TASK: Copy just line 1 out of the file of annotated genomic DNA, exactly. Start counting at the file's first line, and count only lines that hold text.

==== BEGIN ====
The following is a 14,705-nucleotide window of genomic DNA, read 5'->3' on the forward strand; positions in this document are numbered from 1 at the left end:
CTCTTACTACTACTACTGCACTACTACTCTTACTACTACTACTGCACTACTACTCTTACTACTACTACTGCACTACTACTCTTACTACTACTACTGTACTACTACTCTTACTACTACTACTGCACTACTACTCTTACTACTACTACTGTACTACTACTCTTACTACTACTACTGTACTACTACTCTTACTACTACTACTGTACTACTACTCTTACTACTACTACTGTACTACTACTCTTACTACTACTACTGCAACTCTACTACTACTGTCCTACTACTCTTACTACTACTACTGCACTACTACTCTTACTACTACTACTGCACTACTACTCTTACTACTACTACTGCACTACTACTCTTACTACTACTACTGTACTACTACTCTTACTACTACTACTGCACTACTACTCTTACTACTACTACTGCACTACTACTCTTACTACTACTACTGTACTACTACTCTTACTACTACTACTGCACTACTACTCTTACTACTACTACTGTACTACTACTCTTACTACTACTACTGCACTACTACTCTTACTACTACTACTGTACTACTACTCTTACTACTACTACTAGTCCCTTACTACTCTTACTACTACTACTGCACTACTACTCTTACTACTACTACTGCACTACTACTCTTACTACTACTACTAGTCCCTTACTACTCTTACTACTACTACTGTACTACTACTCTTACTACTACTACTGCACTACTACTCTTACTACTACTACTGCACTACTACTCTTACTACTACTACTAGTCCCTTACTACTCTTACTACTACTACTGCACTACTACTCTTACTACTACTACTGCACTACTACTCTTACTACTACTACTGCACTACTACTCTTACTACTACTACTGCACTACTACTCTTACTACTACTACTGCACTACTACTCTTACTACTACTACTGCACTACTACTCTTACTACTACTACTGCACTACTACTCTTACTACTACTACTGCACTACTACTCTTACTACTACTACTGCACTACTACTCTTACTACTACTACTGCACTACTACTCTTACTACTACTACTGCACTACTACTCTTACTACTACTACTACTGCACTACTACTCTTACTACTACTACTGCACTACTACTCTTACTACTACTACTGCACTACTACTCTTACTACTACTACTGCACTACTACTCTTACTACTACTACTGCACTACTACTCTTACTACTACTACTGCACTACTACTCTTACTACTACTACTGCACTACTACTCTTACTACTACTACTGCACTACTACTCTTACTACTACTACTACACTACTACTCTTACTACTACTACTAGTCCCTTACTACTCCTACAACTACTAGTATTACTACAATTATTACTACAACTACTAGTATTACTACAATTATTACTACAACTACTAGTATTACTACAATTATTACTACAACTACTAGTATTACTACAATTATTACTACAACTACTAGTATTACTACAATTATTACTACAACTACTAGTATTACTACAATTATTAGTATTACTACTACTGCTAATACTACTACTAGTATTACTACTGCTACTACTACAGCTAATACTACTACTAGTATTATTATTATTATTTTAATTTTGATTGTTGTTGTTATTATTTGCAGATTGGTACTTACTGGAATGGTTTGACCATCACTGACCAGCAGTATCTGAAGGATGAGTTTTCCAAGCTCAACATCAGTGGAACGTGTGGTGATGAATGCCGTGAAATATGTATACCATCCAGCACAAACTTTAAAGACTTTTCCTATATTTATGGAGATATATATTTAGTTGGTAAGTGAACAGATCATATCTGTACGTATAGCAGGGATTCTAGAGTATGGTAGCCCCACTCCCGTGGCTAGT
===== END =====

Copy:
The following is a 14,705-nucleotide window of genomic DNA, read 5'->3' on the forward strand; positions in this document are numbered from 1 at the left end: